Chicken Wire Christmas Card Holder



Every year, when the holidays roll around, I begin my hunt for a better way to display all the beautiful Christmas cards I receive other than my usual method of Scotch taping them to the door of my coat closet. Because my quest is always unsuccessful, I’ve been living in a perpetual Christmas card holder search cycle for about 12 years now. On the scale of problems to have, it doesn’t even register, I know, but it’s frustrating nonetheless. So being the do-it-yourself type, I finally decided to take matters into my own hands to put an end to my ongoing search. Spotting an old picture frame in great condition at a local thrift shop was just the inspiration I needed to get me going on this cool card holder.

Though the multi-step process of turning an old frame into a functional Christmas card holder is somewhat time consuming, it’s really a simple project that’ll pay you back exponentially with amazing results. Find an old frame and use a few inexpensive supplies to create your custom Christmas card holder, and then keep it up even after the holidays to display pictures, promote good grades, or show off your kid’s artwork.

What you’ll need

For the Christmas card holder:

  • Picture frame
  • Damp rags
  • Sandpaper
  • Wood filler
  • Sawhorses
  • Spray primer
  • Latex paint
  • Water-based polyurethane
  • Paintbrush
  • Steel wool
  • Tape measure
  • Chicken wire netting – available at home improvement stores
  • Wire snips
  • Staple gun
  • Mini-clothespins

For the background (optional):

  • Velcro
  • Hot glue gun
  • Seasonal fabric
  • Scissors

Clean and prep the frame. Remove the picture and glass from the frame before using a damp rag to wipe away any dirt, dust or grime from the frame’s surface. Gently sand any rough or noticeably uneven spots with 150-grit sandpaper. For deep gouges or scratches, use your finger to smooth wood filler on the blemishes, waiting for the filler to dry completely before reapplying, if needed. Sand the spot until it’s even with the frame surface. Wipe all traces of sanding residue from the frame with a damp rag.

Prime and paint. Set the frame on top of your sawhorses or worktable in an open area with good ventilation. Spray one coat of primer on the frame using long, even strokes. Make sure not to over-spray the frame with primer and smooth out any drips that may occur before they have a chance to dry.


After the primer is dry, use a paintbrush to apply one coat of paint. Brush on a second coat once the first has dried thoroughly. After 24 hours, apply a water-based polyurethane clear coat to seal the frame and help protect the paint from chipping or scratching.
For a rustic effect or to highlight detail on your frame, like the frame pictured, sand the frame with steel wool until some of the primer shows through before applying your clear coat.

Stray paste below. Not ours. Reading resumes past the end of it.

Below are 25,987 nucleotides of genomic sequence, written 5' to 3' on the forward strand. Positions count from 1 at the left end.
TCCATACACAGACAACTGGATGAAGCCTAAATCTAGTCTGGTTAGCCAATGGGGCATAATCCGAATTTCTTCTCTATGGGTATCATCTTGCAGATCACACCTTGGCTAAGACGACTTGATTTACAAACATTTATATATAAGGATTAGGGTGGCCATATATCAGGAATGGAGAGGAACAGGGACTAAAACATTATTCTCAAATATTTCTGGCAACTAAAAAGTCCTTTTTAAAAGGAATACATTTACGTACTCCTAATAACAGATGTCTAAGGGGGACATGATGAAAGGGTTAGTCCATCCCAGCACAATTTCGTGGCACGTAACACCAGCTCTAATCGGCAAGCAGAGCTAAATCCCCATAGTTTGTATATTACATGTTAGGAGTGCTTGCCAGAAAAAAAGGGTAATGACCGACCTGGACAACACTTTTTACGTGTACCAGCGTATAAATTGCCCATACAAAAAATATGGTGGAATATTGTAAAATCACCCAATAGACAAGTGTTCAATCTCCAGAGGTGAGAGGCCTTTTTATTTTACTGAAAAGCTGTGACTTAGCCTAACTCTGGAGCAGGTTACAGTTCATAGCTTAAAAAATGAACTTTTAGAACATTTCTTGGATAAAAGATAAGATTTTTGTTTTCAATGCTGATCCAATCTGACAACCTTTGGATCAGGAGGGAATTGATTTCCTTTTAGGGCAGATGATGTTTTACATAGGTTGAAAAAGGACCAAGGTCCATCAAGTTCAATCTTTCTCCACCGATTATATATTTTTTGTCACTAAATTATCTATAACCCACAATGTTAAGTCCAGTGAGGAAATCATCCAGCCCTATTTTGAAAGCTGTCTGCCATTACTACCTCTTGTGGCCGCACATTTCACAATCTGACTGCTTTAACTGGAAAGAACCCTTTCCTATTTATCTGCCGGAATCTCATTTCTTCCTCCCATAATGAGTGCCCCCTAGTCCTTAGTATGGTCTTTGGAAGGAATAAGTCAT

Attach the chicken wire. Unroll the chicken wire netting and use wire snips to cut it to the approximate shape of your frame, leaving plenty of excess. Lay the frame face down and place the wire netting inside. Starting at one end of the frame, use a staple gun to staple the wire and secure it to the frame. Work your way across one end before moving to the sides of the frame. Continue to staple the netting, working on one side for a few staples, and then moving to the opposite side for a few staples, keeping the netting pulled taut, until you reach the bottom of the frame. Secure the netting to the bottom side of the frame. Snip off the excess netting and bend the extra wire down onto the frame.




Add a custom backdrop. Cut strips of Velcro and attach them at multiple places to the back of the frame with hot glue. Cut a piece of fabric so that it measures the dimensions of frame where the Velcro is located. Glue Velcro pieces to the fabric so they line up with the Velcro on the frame. Attach the fabric to the frame to emphasize the holiday or as a decorative accent.



Hang the cards. Clip the Christmas cards you receive this holiday season to the chicken wire using mini-clothespins.


MaryMary Evett is best known for being a stay-at-home mom of 3 athletic boys and turning thrift shop finds into fashionable DIY projects. She has a degree in advertising from the University of Texas at Austin and spent time in the real world working in advertising and marketing, but she found her niche after becoming a mom and refinishing her first piece of furniture. She writes about her testosterone-driven life on her personal blog JustMomMatters, and is a regular contributor to ModernMom, the Bump, eHow, Examiner, GlobalPost, and SFGate. When she’s not playing the referee or writing, you’ll find her in her garage sanding, painting, cutting, or gluing something together.

Twitter: @justmommatters

The following two tabs change content below.

Erin Kennedy

Erin Kennedy is the owner and editor of My Crafty Spot and loves to find the latest crafting creations to create and share.

Latest posts by Erin Kennedy (see all)


  1. What a neat idea and easy to make, I like it!